• Well I put the drive back in the case tray and it's working fine. Almost 24hs with no problem. Only thing different from when it was failing is that now the drive has its own PSU line (no sharing it). Could that really be the problem? I've always share PSU lines between drives with no problem. I mean, that's why they came with several connectors per line right? – emzero Mar 27 '15 at 15:10
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    It is, you're absolutely correct. It's possible, if you have a multi-rail PSU, that one rail is starting to fail, or that the plug didn't properly bite the wire, so it's a bad connection that works, but not well. Really, these kind of things just suck to troubleshoot, but the short answer is yes, it could be your PSU, and no, it doesn't have to be that the line you've attached it to is overloaded. Glad it seems more stable, I would watch the S.M.A.R.T. status and drive temps anyway, just to be more sure. – MagnaVis Mar 28 '15 at 19:49
  • SMART status is OK and temp is around 35°C... so definitely that PSU line... Anyway, thanks for the help. – emzero Mar 28 '15 at 23:16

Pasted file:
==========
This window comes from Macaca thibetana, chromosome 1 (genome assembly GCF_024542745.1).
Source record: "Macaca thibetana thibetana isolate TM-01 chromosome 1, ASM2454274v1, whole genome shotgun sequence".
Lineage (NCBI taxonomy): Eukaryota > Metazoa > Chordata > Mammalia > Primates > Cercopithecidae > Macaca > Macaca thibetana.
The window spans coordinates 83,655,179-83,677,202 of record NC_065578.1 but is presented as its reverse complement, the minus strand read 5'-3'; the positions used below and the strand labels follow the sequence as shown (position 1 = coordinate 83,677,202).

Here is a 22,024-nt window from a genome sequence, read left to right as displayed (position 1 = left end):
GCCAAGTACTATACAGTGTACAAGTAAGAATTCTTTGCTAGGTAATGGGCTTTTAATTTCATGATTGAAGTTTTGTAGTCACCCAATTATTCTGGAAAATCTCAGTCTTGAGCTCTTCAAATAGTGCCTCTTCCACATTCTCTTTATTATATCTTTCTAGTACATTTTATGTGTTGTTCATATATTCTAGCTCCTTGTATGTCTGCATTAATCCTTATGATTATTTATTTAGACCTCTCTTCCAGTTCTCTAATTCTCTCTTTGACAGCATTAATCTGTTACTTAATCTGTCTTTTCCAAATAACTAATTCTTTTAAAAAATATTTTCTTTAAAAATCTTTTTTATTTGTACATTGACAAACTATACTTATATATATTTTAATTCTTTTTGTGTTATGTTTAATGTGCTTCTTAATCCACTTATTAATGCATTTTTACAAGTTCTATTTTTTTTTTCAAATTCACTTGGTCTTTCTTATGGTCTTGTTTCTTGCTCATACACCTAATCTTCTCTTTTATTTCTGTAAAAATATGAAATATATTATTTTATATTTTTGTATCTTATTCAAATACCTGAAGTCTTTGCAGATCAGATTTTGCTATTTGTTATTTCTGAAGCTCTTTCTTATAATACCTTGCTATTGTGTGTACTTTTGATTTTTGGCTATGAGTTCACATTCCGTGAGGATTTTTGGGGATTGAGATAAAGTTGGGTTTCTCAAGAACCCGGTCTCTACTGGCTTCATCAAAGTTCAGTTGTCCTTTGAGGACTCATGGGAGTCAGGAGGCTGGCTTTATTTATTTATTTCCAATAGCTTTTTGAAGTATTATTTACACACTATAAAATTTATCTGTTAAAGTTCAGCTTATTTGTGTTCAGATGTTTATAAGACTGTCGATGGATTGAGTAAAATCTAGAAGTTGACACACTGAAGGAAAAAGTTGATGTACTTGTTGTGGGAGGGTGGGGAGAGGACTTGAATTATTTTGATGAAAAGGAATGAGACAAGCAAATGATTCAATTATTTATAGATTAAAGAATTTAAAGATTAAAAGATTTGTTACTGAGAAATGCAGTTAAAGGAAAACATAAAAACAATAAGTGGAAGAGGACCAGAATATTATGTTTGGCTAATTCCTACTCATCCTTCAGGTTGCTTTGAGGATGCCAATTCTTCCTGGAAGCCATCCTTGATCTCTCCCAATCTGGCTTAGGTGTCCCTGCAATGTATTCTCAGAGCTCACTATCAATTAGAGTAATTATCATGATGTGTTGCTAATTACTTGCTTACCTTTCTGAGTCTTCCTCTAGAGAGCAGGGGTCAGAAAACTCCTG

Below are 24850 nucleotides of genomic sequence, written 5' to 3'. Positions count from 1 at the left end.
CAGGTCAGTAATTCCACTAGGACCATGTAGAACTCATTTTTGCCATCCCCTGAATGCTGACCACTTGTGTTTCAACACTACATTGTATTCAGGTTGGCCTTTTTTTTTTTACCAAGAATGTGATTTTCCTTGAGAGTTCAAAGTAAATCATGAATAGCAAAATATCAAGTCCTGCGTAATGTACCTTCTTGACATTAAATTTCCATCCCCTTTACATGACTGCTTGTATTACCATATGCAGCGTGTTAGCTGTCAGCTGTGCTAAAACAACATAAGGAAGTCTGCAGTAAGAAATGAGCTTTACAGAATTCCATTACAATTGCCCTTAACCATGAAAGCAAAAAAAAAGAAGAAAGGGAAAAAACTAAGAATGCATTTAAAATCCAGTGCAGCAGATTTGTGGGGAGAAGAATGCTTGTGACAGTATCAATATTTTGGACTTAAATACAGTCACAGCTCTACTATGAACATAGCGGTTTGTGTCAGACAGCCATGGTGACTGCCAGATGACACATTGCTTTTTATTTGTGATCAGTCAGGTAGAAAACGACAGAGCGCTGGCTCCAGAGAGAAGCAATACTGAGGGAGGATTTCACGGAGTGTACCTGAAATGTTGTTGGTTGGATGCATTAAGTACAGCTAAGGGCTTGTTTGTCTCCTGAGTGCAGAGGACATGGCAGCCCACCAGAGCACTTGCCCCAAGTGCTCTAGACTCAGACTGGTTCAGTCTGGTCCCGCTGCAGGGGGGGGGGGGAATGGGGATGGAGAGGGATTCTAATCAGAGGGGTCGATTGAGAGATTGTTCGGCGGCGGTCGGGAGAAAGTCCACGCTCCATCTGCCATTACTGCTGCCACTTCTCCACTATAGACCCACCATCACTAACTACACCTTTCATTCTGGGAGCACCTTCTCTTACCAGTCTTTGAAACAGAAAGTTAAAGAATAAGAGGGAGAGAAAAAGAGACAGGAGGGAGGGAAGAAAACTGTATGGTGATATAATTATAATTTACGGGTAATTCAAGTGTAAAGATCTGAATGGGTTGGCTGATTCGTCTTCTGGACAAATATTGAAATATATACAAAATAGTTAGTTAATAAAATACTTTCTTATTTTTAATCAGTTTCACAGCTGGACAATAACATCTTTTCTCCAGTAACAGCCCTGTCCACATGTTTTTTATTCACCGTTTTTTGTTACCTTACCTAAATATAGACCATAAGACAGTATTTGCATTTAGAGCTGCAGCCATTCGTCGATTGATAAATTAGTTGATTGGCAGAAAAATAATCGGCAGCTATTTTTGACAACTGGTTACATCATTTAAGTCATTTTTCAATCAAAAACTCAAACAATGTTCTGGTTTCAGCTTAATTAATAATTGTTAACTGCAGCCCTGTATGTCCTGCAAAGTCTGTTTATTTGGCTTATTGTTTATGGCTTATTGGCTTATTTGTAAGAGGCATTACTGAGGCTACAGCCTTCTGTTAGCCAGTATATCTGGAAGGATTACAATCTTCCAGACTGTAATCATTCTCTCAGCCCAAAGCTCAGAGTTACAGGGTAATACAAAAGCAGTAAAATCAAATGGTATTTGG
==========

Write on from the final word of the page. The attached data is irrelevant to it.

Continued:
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Since you mentioned plastic parts, this could also indicate a grounding problem in your computer. If the drives are insulated from the chassis (no metal mounting), then they are only grounded through their power supply cables, which should be good enough, and very close to the grounding of the signal pins, but might not be if there is poor grounding elsewhere, perhaps in the original PSU line you were using. You can take a volt-ohm meter and measure for voltage between the negative of one line and another. Ideally, it should be zero.